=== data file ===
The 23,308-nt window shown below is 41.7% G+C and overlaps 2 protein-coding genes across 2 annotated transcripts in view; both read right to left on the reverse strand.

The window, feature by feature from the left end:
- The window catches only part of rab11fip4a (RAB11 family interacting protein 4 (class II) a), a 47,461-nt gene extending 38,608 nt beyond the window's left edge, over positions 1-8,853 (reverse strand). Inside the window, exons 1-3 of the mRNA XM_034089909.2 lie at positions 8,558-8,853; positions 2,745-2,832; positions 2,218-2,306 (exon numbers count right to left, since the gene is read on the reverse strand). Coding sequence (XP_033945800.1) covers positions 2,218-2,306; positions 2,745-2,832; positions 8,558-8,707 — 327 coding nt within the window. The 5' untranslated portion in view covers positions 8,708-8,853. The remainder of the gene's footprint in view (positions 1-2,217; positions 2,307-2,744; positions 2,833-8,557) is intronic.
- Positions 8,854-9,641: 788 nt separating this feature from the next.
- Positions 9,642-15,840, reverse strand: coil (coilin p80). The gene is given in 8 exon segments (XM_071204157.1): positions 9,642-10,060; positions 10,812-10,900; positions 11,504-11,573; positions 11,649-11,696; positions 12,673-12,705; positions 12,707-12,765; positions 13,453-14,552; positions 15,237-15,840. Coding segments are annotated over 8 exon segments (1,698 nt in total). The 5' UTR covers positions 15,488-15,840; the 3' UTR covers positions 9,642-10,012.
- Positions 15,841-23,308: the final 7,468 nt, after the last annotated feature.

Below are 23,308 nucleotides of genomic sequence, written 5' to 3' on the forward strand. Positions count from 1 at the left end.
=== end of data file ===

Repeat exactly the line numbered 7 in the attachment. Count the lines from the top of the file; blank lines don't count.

Below are 23,308 nucleotides of genomic sequence, written 5' to 3' on the forward strand. Positions count from 1 at the left end.